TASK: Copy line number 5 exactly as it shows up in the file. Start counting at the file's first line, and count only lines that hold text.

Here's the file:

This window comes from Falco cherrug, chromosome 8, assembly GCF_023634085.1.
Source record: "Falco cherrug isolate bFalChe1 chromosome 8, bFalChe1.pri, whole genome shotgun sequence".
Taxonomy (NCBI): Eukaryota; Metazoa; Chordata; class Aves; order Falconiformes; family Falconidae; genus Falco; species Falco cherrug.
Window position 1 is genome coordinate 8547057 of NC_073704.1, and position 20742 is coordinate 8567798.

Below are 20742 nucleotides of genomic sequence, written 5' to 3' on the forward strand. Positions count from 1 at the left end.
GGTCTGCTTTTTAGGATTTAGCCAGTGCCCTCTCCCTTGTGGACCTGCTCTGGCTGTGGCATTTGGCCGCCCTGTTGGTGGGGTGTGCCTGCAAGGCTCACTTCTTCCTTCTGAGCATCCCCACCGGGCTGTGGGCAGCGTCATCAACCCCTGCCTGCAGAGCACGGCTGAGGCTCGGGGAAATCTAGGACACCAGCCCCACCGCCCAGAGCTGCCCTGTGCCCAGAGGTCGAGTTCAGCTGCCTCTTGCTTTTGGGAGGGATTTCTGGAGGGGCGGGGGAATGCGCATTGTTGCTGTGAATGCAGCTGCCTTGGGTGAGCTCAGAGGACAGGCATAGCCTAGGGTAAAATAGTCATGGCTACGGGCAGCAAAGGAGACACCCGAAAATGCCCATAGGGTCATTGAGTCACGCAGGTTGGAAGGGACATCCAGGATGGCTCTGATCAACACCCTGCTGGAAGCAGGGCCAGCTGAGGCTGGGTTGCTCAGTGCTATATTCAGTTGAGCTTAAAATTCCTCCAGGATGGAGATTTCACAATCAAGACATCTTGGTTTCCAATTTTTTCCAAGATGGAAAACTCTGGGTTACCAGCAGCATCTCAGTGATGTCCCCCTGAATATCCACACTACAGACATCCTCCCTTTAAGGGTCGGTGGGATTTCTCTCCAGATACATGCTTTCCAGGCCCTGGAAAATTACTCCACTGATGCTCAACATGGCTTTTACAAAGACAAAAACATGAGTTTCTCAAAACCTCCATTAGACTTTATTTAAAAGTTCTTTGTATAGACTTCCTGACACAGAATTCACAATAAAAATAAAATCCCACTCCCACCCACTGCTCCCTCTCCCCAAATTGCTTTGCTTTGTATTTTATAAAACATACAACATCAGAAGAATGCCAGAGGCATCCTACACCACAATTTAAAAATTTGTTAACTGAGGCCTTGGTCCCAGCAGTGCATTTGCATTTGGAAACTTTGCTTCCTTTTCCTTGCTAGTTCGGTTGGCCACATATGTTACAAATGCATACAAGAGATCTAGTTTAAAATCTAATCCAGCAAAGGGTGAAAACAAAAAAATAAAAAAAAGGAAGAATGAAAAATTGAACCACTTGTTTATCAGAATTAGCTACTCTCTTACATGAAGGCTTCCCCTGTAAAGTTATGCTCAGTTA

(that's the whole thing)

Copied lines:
Below are 20742 nucleotides of genomic sequence, written 5' to 3' on the forward strand. Positions count from 1 at the left end.